Naive Bayes classifier

Naive Bayes

Definition: The naive Bayes assumption on events \(A_1, A_2, .. A_n\) says that these events are mutually independent.

This assumption makes the computation of the classifier much easier. The details of this computation will be shown shortly.

Naive Bayes classifier

Definition: A classifier is a function \(M : Pow(F) \to C\) where \(F = \{f_1, f_2, … f_n\}\) is a set of features and \(C = \{c_1, c_2, .. c_m\}\) is a set of categories. The job of the classifier is to take some subset \(A \subseteq F\) and predict what category \(c_1\) it belongs to.

Example: Let \(D\) be a text document. We choose the features of \(D\) to be the words of \(D\). That is to say, if \(“proof” \in D\) then we may say that \(f_{“proof”}\) is a feature of \(D\).

Definition: Let \(c \in C, f_i \in F\). The Bayesian classifier \(M\) would be defined as

\(M(f_1, f_2, … f_n) = argmax_c Pr(c) \frac{ Pr(f_1, .. f_n | c) }{ Pr(f_1, .. f_n) }\)

Notice that the denominator \(Pr(f_1, .. f_n)\) is the same for all classes \(c \in C\). This means we can actually factor out this term and still retain the same maximum argument. In other words, we achieve the same result with:

\(M(f_1, f_2, … f_n) = argmax_c Pr(c) Pr(f_1, .. f_n | c)\)

However, even with this simplification, we have more problems. This definition requires we have priors of the form \(Pr(f_1, .. f_n)\). In general, each combination of features may be rare and not in our dataset. Because of this, we relax this condition in the next definition, under the assumption that each feature acts independently of the others when forming a hypothesis.

Definition: Let \(c \in C, f_i \in F\) and assume that the events \(f_1, .. f_n\) are all independent events. The naive Bayesian classifier would be defined as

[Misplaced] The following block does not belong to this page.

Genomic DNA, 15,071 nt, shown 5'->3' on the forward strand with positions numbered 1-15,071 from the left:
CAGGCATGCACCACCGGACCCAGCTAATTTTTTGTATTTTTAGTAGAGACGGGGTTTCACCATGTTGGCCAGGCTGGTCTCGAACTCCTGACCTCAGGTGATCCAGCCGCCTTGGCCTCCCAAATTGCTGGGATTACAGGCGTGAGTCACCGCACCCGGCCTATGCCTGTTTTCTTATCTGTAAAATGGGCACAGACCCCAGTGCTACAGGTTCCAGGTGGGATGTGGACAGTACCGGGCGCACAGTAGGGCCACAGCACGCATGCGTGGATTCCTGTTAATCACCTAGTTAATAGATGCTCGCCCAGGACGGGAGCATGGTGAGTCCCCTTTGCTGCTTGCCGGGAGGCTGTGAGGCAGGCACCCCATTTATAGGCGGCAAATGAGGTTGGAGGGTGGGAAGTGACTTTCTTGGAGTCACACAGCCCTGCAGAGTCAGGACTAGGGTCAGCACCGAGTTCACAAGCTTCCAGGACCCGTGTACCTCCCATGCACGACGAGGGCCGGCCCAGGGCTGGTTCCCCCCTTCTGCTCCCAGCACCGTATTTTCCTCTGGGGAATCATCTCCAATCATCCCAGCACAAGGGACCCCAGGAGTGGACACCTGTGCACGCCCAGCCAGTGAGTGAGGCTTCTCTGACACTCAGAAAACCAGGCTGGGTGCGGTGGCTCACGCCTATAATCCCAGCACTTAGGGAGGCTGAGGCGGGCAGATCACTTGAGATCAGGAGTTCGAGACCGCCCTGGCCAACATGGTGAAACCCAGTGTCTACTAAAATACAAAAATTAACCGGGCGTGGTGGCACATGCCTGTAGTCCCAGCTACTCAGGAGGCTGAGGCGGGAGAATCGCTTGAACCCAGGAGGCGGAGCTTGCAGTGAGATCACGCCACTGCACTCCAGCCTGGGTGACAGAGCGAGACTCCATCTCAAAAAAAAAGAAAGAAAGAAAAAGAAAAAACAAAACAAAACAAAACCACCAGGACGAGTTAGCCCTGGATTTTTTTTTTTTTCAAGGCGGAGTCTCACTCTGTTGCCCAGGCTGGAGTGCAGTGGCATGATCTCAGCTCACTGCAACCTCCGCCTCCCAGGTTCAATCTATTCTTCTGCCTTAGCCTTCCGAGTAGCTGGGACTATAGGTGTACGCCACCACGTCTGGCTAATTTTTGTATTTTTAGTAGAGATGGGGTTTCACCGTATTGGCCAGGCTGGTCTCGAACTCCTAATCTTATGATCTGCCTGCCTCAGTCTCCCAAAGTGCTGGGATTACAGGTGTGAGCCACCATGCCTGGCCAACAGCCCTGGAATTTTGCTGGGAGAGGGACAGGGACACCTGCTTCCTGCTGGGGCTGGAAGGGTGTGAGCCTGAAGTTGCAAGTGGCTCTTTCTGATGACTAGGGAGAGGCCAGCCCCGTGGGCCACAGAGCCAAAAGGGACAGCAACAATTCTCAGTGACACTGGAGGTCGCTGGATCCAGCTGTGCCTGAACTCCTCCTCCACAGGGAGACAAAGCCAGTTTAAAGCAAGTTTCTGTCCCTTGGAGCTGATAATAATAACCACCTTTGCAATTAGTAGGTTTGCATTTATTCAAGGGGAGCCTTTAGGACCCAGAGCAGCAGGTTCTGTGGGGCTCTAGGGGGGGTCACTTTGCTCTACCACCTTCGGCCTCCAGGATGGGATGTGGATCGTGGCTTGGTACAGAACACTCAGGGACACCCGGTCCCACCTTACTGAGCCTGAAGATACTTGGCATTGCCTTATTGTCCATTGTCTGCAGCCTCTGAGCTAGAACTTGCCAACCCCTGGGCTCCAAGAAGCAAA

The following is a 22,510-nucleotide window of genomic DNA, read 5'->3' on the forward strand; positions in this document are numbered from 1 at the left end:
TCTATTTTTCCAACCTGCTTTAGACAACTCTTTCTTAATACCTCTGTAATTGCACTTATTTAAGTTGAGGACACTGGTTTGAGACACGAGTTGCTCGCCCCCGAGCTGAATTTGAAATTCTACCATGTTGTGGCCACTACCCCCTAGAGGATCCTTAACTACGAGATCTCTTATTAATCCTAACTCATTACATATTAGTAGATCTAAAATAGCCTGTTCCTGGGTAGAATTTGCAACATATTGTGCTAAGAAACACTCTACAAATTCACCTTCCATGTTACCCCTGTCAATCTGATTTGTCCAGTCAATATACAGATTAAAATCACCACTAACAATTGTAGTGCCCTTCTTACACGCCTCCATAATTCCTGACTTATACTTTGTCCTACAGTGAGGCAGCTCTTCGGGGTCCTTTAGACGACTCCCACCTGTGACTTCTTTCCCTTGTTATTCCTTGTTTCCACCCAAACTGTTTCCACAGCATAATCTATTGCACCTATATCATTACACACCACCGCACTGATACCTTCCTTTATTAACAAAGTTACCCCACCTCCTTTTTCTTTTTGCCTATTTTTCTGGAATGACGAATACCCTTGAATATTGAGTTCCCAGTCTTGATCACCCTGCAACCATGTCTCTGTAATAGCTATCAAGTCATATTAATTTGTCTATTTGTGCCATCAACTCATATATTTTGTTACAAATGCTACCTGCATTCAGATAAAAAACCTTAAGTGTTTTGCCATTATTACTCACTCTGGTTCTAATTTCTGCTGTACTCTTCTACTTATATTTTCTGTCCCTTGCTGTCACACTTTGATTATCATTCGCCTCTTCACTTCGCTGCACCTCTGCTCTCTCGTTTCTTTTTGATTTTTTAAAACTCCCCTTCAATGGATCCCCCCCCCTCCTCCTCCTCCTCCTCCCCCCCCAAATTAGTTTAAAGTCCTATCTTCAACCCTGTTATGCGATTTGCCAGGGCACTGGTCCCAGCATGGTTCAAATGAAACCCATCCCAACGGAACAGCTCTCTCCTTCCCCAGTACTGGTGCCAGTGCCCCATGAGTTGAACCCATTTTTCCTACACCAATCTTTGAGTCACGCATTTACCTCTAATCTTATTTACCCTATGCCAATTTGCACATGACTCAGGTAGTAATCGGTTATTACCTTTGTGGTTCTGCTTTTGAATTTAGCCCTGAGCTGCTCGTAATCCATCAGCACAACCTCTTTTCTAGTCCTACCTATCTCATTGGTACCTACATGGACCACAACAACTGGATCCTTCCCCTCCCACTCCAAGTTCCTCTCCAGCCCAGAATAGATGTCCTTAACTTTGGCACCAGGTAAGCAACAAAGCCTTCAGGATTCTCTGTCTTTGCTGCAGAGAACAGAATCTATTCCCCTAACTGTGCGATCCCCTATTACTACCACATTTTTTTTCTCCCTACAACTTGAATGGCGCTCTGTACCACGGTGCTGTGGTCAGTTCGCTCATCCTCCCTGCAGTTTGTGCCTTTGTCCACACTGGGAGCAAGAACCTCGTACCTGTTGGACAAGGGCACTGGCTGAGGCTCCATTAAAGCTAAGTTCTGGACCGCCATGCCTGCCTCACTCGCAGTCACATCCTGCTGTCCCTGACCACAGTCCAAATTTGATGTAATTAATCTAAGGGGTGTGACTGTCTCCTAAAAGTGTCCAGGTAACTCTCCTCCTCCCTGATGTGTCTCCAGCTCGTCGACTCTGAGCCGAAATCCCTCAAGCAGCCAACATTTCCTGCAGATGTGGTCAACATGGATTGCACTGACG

\(M(f_1, f_2, … f_n) = argmax_c Pr(c) \Pi_i Pr(f_i | c)\)

Python implementation

To create a working version of a Naive Bayes classifier, we need to start with some data. The following dataset is quite common in machine learning texts. It shows 14 days of various weather conditions, and if those conditions are sufficient for playing tennis

Day Outlook Temperature Humidity Wind Play Tennis?
1 Sunny Hot High Weak No
2 Sunny Hot High Strong No
3 Overcast Hot High Weak Yes
4 Rain Mild High Weak Yes
5 Rain Cool Normal Weak Yes
6 Rain Cool Normal Strong No
7 Overcast Cool Normal Strong Yes
8 Sunny Mild High Weak No
9 Sunny Cool Normal Weak Yes
10 Rain Mild Normal Weak Yes
11 Sunny Mild Normal Strong Yes
12 Overcast Mild High Strong Yes
13 Overcast Hot Normal Weak Yes
14 Rain Mild High Strong No

Stream Ciphers

Secure PRGs

Definition: A PRG \(G\) G is said to be secure if, for any given

Predictability

Definition: Let \(G\) be a PRG and \(s \in \mathbb{N}, k \in \{0,1\}^s\) a seed for \(G\). We say that \(G\) is predictable if there exists a \(i \in \mathbb{N}, A : \{0, 1\}^i \to \{0, 1\}\) such that

\( A(G(k){1..i}) = G(k){i+1} \)

Basically, this equation says that given bits \(1,2,.. i\) of some PRG \(G(k)\) we can use \(A\) to predict the \(i+1\) bit of \(G(k)\).

Theorem: If a PRG is not predictable, it is secure.

Practical Ciphers

Practical Ciphers